Evolutionary Secrets Of Banyan Tree Revealed

Evolutionary Secrets Of Banyan Tree Revealed
  • Banyan trees (Ficus microcarpa) have more segmental duplications in its genome which increased the number of genes involved in the synthesis and transport of auxins.
  • The levels of auxin in the aerial roots are five times higher than in the leaves of trees with or without aerial roots and this seems to trigger aerial root production.
  • Researchers observed that the fig wasps were retaining and preserving genes for odorant receptors that detect the smelly compounds the Banyans fig trees produce. This is an example of coevolution of banyan trees and fig wasps.

Researchers have identified regions in the banyan (Ficus microcarpa) fig’s genome that leads to the development of the unusual aerial roots and enhances its ability to signal wasp pollinator.

A paper describing the study recently appeared in Cell journal. Ray Ming, a plant biology professor at the University of Illinois, Urbana-Champaign led the study with Jin Chen, of the Chinese Academy of Sciences

We know that the banyan fig tree has aerial roots. It also has a unique relationship with a wasp. Wasp has evolved with the banyan tree and is the only insect that can pollinate it.

The team of researchers identified a sex-determining region in a related fig tree, Ficus hispida. F. microcarpa produces aerial roots and bears male and female flowers on the same tree whereas F. hispida have distinct male and female trees and have no aerial roots.

Understanding the evolutionary history of Ficus species and their wasp pollinators is important because their ability to produce large fruits in a variety of habitats makes them a keystone species in most tropical forests,” said Ray Ming.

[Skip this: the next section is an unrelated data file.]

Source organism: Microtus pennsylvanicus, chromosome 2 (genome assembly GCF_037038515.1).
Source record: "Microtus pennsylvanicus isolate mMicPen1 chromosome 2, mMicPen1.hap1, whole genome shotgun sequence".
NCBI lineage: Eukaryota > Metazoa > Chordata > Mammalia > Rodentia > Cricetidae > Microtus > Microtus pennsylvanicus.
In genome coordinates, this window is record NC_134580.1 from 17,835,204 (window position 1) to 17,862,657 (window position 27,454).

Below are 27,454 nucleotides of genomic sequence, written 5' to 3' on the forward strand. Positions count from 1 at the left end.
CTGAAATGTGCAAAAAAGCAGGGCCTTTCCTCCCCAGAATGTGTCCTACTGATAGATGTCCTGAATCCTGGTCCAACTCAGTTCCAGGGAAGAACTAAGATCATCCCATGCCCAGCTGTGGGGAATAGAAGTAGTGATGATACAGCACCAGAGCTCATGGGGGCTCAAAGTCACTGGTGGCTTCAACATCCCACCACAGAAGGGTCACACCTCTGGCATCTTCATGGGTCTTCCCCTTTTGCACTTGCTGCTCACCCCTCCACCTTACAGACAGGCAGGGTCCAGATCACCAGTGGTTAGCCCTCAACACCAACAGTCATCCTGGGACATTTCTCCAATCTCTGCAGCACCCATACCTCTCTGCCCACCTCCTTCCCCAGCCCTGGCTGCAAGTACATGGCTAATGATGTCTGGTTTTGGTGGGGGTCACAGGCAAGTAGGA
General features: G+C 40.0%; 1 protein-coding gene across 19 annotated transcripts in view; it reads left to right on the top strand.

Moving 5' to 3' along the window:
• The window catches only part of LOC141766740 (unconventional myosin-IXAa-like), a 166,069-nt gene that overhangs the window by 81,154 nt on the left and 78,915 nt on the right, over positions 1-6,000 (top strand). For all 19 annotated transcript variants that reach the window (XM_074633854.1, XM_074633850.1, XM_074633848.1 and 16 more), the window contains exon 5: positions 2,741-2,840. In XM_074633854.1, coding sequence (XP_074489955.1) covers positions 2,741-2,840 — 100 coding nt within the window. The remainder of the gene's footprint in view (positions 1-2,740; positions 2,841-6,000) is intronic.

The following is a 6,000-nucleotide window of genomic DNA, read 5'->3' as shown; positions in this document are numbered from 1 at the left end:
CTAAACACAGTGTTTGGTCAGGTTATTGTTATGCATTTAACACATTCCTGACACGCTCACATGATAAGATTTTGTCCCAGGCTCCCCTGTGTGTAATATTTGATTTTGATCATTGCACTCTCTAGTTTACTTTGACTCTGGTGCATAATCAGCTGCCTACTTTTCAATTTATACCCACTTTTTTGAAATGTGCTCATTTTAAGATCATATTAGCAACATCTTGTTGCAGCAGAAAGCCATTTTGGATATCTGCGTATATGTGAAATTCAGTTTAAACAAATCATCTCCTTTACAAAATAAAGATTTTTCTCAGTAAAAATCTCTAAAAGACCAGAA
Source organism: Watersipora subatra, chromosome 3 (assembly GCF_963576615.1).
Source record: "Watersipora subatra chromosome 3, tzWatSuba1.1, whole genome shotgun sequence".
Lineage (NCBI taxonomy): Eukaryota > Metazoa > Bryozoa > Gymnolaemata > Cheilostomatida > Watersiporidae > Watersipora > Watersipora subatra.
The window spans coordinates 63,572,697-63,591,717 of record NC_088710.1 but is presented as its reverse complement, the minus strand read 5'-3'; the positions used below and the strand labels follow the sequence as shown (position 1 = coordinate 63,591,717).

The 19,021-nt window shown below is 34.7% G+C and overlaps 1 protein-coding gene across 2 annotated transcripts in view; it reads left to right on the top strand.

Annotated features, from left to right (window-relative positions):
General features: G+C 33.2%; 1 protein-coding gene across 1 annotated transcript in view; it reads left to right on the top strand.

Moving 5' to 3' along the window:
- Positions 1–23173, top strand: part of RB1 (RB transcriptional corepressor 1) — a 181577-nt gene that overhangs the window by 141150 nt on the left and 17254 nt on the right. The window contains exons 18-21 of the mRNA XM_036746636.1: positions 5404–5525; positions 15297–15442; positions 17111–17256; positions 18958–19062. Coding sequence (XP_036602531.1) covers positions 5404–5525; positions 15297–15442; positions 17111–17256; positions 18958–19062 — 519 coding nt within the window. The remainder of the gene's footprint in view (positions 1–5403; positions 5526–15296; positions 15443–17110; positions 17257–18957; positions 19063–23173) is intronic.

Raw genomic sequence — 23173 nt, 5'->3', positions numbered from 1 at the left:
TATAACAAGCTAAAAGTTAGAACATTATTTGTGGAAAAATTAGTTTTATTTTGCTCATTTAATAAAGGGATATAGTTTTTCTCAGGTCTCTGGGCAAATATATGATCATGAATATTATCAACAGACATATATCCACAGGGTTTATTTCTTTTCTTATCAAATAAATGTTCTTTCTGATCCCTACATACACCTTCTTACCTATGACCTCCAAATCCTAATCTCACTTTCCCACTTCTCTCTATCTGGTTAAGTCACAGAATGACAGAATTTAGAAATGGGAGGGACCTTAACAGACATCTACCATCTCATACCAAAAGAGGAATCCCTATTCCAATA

Another scientific challenge is the relationship between figs and wasps. The body shapes and sizes of the wasps correspond exactly to those of the fig fruits, and each species of fig produces a unique perfume to attract its specific wasp pollinator.

The team analyzed the genomes of the two fig species along with that of a wasp that pollinates the banyan tree to understand this evolutionary developments.

The team sequenced the trees’ genomes and found more segmental duplications in the genome of the banyan tree than in F. hispida, the fig without the aerial roots. They found that these duplicated regions account for about 27% of the genome.

The duplications increased the number of genes involved in the synthesis and transport of auxins, a class of hormones that promote plant growth.

“The levels of auxin in the aerial roots are five times higher than in the leaves of trees with or without aerial roots,” Ming said. These higher auxin levels seems to trigger aerial root production. The duplicated regions also include genes that code for a light receptor that accelerates auxin production.

On studying and comparing the genome of the fig wasp with those of other related wasps, the researchers observed that the wasps were retaining and preserving genes for odorant receptors that detect the smelly compounds the fig trees produce. These genomic signatures are a signal of coevolution between the fig trees and the wasps, the researchers report.

Ming and his colleagues also discovered a Y chromosome-specific gene that is expressed only in male plants of F. hispida and three other fig species that produce separate male and female plants, a condition known as dioecy.

“This gene had been duplicated twice in the dioecious genomes, giving the plants three copies of the gene. But Ficus species that have male and female flowers together on one plant have only one copy of this gene,” Ming said. “This strongly suggests that this gene is a dominant factor affecting sex determination.”

Journal Reference:
Xingtan Zhang, Gang Wang, Shengcheng Zhang, Shuai Chen, Yibin Wang, Ping Wen, Xiaokai Ma, Yan Shi, Rui Qi, Yang Yang, Zhenyang Liao, Jing Lin, Jishan Lin, Xiuming Xu, Xuequn Chen, Xindan Xu, Fang Deng, Lihua Zhao, Yi-lun Lee, Rong Wang, Xiao-Yong Chen, Yann-rong Lin, Jisen Zhang, Haibao Tang, Jin Chen, Ray Ming. Genomes of the Banyan Tree and Pollinator Wasp Provide Insights into Fig-Wasp Coevolution. Cell, 2020; DOI: 10.1016/j.cell.2020.09.043

Press Release: University of Illinois at Urbana-Champaign

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